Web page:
Does Marijuana Reduce Obesity Rates? Studies Offer a Tentative Yes
While “the munchies” are a well-known and medically documented affect of marijuana use, did you know that several studies found that, over time, consumption of cannabis appears to actually reduce obesity risk? According to several research publications, including research published in the American Journal of Epidemiology, and a University of Miami study on marijuana and BMI, cannabis use may help lower rates of obesity and diabetes.
But how can a substance that stimulates appetite help people lose weight? Although some cannabinoids interact with human appetite signals, causing feelings of hunger even after eating, the authors of several studies found that subjects who use cannabis a minimum of three days per week had a significantly lower obesity prevalence than those who did not.
Numbers that surprised the experts
Because the affects of marijuana are well-reported, some study authors predicted that obesity rates in cannabis users would be greater than that of non-users. However, weight management involves a complex tapestry of social, biological, and environmental factors. Cannabis may trigger an as-yet unidentified physiological response in humans, though a Phytomedicine study on rats reported encouraging findings. When obese rats were given cannabis extract, their blood sugar levels dropped and they were found to gain less weight than those in control groups.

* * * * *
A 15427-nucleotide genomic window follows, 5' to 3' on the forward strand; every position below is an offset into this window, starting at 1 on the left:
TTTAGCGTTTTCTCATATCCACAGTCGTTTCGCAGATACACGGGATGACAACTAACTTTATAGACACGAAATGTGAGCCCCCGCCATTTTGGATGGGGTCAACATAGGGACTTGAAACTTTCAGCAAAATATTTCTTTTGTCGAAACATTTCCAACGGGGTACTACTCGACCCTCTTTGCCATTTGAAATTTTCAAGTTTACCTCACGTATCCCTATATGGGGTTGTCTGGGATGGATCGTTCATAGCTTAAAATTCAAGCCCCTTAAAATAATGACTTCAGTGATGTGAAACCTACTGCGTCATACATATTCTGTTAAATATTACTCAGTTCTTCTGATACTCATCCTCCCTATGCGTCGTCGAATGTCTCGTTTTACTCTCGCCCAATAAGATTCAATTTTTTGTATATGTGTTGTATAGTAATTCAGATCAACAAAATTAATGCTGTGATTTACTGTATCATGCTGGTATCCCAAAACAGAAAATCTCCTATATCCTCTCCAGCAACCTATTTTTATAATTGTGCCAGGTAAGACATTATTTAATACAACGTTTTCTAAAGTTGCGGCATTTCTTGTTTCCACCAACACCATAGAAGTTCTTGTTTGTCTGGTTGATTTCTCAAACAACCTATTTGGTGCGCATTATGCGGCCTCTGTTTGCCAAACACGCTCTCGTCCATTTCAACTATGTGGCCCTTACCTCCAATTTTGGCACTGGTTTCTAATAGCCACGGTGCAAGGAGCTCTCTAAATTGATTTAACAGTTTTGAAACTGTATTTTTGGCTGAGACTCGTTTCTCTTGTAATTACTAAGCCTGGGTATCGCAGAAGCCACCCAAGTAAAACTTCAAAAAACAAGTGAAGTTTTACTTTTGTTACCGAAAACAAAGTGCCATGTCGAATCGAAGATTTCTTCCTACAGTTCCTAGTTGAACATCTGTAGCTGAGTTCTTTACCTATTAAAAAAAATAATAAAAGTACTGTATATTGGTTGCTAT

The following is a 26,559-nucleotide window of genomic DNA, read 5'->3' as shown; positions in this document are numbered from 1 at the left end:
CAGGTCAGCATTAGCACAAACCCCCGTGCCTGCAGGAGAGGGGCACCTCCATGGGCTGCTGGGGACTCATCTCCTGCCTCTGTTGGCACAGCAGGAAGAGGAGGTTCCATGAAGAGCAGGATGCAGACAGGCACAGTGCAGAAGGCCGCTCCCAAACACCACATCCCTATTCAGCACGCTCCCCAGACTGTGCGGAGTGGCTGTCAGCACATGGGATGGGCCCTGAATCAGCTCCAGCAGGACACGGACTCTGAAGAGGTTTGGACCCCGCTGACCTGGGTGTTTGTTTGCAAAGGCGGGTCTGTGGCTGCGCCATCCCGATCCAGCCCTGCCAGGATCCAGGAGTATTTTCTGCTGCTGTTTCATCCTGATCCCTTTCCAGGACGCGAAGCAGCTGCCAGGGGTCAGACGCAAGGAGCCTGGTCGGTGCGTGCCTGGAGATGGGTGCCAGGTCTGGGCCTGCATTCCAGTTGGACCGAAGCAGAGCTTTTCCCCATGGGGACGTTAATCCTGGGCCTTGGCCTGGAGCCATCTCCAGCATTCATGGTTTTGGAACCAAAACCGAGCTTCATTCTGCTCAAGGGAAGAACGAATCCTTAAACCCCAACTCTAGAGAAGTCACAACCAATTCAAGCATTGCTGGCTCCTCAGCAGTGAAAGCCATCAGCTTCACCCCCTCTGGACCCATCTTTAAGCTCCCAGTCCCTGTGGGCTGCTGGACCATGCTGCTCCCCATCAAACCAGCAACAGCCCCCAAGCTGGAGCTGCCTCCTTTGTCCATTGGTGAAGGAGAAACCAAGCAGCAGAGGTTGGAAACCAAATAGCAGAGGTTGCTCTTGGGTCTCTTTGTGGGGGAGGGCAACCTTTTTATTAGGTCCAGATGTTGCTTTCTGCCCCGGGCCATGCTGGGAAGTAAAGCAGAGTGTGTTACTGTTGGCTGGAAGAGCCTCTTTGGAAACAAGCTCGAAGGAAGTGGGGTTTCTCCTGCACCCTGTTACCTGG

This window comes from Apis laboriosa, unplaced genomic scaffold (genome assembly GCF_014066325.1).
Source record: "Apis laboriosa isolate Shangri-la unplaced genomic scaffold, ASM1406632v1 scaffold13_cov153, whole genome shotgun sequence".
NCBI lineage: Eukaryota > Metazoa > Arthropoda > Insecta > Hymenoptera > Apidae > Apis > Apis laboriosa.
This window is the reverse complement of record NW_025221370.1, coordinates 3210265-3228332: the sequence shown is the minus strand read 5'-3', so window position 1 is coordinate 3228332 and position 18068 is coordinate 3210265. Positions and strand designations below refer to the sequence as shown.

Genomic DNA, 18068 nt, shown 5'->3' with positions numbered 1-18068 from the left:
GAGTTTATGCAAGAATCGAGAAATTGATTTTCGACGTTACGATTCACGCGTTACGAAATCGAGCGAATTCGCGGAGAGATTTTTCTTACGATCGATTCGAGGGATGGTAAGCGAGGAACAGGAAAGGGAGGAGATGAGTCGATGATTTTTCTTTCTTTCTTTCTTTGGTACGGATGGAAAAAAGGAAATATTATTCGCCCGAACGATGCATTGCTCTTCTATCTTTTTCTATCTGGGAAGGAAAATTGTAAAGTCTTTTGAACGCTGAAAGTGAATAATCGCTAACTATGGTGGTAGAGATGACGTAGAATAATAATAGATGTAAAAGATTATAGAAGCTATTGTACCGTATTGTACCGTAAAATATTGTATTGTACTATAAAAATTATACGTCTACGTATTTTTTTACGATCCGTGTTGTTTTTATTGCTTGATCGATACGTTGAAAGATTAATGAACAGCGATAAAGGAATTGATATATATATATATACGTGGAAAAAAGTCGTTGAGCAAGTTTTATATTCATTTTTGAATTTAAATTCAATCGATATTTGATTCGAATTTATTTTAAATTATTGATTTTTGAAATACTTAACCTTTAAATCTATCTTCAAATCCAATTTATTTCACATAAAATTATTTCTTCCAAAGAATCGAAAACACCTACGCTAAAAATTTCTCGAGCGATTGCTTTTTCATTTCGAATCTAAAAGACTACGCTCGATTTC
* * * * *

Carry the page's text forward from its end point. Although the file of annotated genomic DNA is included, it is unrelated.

Although no studies have identified any causal factors in lower obesity rates and cannabis use in humans, the correlation is difficult to ignore. In one of the studies identified in the American Journal of Epidemiology research paper (the National Epidemiologic Survey on Alcohol and Related Conditions from 2001-2002), marijuana users were found to have an obesity rate of approximately 14 percent, while non-users were found to have an obesity rate of 22 percent. The other paper cited (National Comorbidity Survey-Replication, 2001-2003) found the obesity rate among marijuana users to be 17 percent, and non-users at 25 percent. At a differential of nearly 10 percent, it is entirely conceivable that there is some connection.
Early research promising
There could be several reasons why obesity rates in cannabis users are lower than in non-users. Cultural and social factors may not have been incorporated in the research. Were the study participants more active than the non-participants? Did they have access to better, healthier foods? Whatever the reason, the early research indicates that further study is clearly needed. Hopefully, the current political environment could be more welcoming to alternative, and hopefully effective, solutions to what has become a global problem.
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